Raw divisions exposed, as emotional hearing devolves into partisan anger: ANALYSIS

The hearings are a perfect if uninspiring distillation of a nation's divisions.

September 27, 2018, 7:14 PM

It was emotional. It was wrenching. It was tense. It was sad.

Then, as the nominee himself took his turn, it turned angry. It turned indignant, deeply personal, and emotional again.

Christine Blasey Ford and Brett Kavanaugh both choked up speaking their own words on Thursday, in a long, extraordinary day of testimony before the Senate Judiciary Committee.

Those words spoke alternative truths – utterly incompatible versions of events from 36 years ago. It is now left to a damaged political system to make sense of it all, with a lifetime appointment on the Supreme Court among the stakes that have only grown as days have passed.

Senators who don’t trust or much like each other will be charged with settling a vicious debate – with President Donald Trump hardly a bystander, or a predictable force. A day that held the hope of providing some clarity only cemented divisions.

The power of Ford’s words came in the chilling details she offered. She said she has “100 percent” certainty that Kavanaugh tried to rape her while a friend looked on, and she quieted the hearing room with her recollection of what stands out in her mind all these years later.

“The laughter,” she said, “the uproarious laughter between the two, and them having fun at my expense.”

Kavanaugh vehemently denied it all. He went further, alleging a coordinated effort by the left to slime his reputation – to win at any cost, up to and including that of a reputation he said would be permanently tarnished.

“What goes around comes around,” he warned. “This is a circus. The consequences will stem long past my nomination.”

In crass political contexts, Ford emerges as a likely hero to the left. She spoke extensively about traumatic memories from her teenage years, and spoke in front of an audience of millions under unthinkable strains and pressures.

“I am here today not because I want to be,” she said. “I am terrified.”

In the less than two weeks since she came forward with her story, she inspired countless women to speak publicly about their own memories of long-ago sexual violence.

“Bravery is contagious,” said Sen. Patrick Leahy, D-Vt. Chairman Chuck Grassley, R-Iowa, even used the same word to describe Ford after her testimony wrapped: “bravery.”

But any sense of potential closure or comity ended the moment Kavanaugh started to speak. He tore into Senate Democrats, saying they sought to destroy his reputation via an “orchestrated political hit,” fueled by “apparent pent-up anger about President Trump,” and “revenge on behalf of the Clintons.”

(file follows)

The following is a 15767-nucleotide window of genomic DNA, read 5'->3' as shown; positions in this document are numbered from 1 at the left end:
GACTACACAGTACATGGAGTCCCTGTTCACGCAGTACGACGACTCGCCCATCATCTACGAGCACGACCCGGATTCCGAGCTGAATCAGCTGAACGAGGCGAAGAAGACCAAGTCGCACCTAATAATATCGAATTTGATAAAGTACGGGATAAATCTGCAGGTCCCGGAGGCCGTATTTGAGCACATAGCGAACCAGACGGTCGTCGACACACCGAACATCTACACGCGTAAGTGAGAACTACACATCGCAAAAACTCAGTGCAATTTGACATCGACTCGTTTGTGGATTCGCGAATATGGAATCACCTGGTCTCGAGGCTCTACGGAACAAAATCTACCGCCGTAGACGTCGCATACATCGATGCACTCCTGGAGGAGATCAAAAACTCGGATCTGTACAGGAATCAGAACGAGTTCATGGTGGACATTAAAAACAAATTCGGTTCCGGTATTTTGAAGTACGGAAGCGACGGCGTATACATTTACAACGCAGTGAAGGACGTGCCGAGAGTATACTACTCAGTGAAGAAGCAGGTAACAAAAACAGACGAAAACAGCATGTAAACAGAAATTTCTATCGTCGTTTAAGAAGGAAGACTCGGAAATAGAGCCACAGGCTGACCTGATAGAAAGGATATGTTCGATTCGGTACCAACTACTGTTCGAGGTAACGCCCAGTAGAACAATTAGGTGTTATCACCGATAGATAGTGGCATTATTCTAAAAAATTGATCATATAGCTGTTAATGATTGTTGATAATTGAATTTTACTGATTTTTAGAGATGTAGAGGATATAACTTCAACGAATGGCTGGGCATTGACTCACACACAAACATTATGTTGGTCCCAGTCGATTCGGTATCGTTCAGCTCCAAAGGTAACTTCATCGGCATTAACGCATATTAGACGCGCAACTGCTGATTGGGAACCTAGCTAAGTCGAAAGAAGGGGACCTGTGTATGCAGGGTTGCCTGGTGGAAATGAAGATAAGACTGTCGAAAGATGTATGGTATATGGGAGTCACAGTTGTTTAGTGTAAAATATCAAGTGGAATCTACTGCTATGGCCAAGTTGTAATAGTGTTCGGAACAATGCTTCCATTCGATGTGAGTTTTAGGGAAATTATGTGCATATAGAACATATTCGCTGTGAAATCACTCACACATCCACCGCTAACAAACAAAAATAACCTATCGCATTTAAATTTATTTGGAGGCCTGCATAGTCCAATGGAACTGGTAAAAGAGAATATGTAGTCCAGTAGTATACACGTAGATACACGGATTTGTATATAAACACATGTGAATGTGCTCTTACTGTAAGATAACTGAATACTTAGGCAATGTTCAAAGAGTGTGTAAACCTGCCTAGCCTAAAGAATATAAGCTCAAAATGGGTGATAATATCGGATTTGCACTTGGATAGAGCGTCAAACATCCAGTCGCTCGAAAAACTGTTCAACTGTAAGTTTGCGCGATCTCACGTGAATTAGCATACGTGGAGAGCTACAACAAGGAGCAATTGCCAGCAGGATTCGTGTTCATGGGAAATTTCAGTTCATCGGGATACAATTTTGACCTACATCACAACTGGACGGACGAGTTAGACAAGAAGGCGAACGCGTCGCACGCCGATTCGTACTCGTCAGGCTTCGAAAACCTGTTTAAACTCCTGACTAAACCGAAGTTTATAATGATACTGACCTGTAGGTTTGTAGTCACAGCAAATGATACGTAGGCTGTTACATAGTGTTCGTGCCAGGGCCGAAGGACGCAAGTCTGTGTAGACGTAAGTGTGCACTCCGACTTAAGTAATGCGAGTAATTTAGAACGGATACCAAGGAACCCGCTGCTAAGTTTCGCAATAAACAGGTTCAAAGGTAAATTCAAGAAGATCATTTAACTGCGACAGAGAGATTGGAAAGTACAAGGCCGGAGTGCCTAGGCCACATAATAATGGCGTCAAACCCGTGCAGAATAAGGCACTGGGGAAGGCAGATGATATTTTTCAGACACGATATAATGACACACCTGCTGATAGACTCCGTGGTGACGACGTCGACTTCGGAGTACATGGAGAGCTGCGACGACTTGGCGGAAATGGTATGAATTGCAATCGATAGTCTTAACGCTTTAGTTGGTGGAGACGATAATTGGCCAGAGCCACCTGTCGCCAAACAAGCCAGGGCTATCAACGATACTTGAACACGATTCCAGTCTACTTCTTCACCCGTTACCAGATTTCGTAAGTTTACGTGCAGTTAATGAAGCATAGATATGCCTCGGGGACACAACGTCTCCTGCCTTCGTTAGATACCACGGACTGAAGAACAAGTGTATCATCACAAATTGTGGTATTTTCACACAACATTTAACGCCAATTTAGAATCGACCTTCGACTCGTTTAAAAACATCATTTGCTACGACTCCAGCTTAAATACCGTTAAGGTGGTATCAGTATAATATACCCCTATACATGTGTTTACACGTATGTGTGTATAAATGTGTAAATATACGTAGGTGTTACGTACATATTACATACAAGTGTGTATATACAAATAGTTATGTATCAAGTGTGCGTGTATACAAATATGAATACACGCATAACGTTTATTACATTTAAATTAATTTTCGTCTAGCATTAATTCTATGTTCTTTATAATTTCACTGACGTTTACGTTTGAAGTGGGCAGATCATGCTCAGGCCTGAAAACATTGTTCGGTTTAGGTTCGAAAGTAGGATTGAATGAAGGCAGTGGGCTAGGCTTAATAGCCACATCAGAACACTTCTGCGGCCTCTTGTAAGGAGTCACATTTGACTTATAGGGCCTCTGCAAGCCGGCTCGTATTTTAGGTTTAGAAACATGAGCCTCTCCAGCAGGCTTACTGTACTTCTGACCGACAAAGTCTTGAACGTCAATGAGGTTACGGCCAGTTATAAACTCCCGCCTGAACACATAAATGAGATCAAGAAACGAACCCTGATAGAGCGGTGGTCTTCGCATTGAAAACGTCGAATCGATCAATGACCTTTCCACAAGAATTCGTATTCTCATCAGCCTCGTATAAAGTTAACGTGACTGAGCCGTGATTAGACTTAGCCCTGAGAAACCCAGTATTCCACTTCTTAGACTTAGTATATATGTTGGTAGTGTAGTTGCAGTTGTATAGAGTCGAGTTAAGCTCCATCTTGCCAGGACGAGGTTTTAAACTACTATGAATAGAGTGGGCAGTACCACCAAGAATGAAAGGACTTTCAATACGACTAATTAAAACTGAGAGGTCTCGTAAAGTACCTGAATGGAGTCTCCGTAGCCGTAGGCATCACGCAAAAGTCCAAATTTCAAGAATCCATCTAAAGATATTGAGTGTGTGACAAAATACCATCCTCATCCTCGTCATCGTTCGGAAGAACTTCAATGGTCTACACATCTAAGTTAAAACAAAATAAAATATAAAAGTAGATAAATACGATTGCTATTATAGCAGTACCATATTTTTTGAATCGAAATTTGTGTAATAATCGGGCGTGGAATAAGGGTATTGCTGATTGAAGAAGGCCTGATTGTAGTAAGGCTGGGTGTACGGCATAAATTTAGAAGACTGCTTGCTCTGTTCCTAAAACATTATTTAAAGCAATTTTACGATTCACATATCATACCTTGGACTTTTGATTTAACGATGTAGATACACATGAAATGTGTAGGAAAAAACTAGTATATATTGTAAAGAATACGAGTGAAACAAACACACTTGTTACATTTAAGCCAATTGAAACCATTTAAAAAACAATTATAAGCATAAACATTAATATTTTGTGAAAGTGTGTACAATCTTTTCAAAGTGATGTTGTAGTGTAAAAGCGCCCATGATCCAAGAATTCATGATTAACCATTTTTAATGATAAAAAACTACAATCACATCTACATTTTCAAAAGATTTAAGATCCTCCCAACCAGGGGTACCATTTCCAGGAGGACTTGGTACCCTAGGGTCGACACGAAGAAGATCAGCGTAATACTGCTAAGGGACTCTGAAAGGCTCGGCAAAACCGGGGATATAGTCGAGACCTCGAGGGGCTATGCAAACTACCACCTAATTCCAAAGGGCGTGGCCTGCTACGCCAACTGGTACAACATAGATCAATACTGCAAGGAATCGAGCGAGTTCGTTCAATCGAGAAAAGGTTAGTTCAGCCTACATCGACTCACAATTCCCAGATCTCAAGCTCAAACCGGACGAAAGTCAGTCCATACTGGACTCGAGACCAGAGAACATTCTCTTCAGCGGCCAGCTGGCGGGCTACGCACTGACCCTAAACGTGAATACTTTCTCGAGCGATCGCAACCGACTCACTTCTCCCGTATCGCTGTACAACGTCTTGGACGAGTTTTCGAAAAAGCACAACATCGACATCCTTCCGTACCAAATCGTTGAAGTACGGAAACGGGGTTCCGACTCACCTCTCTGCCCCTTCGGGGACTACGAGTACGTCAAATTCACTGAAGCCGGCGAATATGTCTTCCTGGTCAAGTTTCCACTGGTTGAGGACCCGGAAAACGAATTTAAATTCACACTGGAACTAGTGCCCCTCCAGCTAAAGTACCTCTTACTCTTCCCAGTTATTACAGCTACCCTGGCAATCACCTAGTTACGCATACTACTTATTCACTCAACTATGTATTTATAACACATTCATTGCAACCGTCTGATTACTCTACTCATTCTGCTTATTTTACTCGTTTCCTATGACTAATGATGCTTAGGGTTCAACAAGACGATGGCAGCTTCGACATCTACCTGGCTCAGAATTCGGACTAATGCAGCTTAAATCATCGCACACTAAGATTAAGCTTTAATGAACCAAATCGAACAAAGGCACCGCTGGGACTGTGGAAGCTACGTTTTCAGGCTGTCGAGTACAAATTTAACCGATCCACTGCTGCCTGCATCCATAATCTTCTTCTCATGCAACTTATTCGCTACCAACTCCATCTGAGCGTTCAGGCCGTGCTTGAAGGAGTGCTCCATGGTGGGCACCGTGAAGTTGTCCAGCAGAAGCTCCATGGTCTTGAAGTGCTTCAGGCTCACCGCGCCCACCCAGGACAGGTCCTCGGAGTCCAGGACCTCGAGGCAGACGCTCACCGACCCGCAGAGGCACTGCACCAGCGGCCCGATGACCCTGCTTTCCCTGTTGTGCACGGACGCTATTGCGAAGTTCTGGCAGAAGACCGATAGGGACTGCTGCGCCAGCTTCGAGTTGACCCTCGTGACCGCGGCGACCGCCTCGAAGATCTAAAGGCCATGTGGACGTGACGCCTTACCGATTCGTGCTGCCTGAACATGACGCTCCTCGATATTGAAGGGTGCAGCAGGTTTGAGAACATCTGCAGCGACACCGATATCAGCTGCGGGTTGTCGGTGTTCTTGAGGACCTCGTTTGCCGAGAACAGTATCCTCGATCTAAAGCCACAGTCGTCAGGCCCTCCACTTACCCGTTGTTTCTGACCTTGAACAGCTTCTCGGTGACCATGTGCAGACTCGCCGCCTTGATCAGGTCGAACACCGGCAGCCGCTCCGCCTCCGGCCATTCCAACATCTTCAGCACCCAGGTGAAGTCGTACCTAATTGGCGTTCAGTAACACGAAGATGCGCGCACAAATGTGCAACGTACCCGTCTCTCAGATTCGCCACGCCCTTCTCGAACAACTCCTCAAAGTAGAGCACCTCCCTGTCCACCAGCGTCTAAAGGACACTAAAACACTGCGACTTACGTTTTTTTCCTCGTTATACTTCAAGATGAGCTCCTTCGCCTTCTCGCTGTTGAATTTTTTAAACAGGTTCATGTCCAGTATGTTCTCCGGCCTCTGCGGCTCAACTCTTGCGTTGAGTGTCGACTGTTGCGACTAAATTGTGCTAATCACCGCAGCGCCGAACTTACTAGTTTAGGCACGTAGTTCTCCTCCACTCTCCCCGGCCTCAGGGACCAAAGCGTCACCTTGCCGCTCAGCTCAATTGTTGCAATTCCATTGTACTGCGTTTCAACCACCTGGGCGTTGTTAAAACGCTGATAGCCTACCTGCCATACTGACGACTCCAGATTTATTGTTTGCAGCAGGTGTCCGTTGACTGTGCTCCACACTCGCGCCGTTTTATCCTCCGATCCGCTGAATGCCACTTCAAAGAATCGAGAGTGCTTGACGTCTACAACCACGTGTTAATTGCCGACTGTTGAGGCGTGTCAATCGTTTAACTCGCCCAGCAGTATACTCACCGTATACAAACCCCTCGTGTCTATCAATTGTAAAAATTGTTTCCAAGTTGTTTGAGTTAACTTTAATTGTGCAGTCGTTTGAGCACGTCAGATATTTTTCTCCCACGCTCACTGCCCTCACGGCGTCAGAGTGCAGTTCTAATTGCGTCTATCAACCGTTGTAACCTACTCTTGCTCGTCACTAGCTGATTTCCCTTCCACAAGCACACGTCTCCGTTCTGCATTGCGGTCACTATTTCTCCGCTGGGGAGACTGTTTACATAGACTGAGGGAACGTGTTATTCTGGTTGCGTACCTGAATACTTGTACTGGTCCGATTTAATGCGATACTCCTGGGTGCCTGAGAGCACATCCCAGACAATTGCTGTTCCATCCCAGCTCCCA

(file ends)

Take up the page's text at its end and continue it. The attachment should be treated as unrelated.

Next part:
Kavanaugh displayed a partisan streak that was unusual for a sitting federal judge and a Supreme Court hopeful. As Democrats are quick to point out, he grew up in Republican politics, from Ken Starr’s independent counsel probe of Bill Clinton through Bush v. Gore and the George W. Bush White House.

His was an entirely different approach than that of Ford. Kavanaugh seemed downright disdainful of Democrats’ questions, at times returning questions about his behavior in high school and college with questions back about whether the senators drank to excess themselves.

Kavanaugh is likely to emerge as a partisan hero himself. Sen. Lindsey Graham – once a Trump critic, now a close ally – pronounced himself ready to vote enthusiastically to confirm the judge, while angrily calling out his Democratic colleagues.

“This is the most unethical sham since I’ve been in politics,” said Graham (R-S.C.). “I hope that the American people will see through this charade.”

GOP senators had brought on a female prosecutor to question both witnesses, but Graham took over questioning of Kavanaugh himself. The prosecutor, Rachel Mitchell, did not speak again for the balance of the hearing.

Now, the same panel that struggled through Thursday’s emotions votes on Friday to send Kavanaugh’s nomination on to the full Senate. The important audience remains roughly five senators – a few Republicans, a few Democrats – whose votes are still in question.

It all funnels toward a political moment that few could have wanted.

But it seems in some ways a perfect, if uninspiring, distillation of the nation’s divisions. A real world filled with uncertainties - of human disagreements, faulty recollections, and deep shades of gray – will be settled in votes that will stand in black and white, and maybe red and blue.

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